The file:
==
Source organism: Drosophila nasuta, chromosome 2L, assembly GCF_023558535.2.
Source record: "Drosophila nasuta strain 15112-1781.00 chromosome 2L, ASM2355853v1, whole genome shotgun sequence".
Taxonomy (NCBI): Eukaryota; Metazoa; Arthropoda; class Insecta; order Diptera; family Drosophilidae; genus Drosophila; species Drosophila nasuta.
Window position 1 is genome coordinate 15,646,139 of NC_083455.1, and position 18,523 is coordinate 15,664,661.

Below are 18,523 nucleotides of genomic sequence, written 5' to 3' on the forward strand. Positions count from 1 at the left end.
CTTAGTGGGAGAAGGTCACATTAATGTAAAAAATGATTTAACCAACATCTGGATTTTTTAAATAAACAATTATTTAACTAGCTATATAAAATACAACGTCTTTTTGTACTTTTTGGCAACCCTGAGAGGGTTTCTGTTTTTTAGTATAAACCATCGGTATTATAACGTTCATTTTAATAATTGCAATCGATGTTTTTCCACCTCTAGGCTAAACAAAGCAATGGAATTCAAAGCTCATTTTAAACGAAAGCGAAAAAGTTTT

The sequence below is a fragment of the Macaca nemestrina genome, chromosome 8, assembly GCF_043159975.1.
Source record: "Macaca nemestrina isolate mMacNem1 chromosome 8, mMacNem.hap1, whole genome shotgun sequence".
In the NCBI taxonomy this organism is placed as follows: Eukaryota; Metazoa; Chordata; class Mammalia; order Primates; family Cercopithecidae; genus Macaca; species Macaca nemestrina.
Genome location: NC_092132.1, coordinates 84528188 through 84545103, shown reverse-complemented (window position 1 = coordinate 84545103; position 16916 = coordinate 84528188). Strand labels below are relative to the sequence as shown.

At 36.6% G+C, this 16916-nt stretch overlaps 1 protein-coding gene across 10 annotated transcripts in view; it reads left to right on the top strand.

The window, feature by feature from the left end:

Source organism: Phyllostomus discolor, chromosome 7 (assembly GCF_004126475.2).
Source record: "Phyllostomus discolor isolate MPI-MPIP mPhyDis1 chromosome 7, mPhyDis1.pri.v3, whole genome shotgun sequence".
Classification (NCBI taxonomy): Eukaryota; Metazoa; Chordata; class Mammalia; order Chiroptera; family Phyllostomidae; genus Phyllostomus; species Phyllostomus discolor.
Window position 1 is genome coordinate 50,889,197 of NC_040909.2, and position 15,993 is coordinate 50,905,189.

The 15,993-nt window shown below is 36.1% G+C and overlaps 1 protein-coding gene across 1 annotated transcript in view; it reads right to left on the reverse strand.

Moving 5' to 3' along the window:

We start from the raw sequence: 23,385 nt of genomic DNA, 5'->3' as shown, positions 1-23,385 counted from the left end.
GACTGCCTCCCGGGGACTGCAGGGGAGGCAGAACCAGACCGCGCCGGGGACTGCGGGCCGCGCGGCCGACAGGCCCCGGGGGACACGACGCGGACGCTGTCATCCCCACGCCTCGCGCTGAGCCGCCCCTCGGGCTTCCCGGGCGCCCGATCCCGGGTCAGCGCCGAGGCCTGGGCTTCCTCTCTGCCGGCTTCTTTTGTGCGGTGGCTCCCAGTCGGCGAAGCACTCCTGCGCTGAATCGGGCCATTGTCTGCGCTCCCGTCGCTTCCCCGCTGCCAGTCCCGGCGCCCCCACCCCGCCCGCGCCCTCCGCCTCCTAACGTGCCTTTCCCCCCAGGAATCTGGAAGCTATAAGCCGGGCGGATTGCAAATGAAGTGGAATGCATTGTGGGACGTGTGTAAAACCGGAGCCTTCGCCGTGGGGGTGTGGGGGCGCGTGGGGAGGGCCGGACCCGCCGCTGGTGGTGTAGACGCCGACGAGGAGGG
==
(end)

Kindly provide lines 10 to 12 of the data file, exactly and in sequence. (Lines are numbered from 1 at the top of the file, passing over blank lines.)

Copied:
Genome location: NC_092132.1, coordinates 84528188 through 84545103, shown reverse-complemented (window position 1 = coordinate 84545103; position 16916 = coordinate 84528188). Strand labels below are relative to the sequence as shown.

At 36.6% G+C, this 16916-nt stretch overlaps 1 protein-coding gene across 10 annotated transcripts in view; it reads left to right on the top strand.

The window, feature by feature from the left end: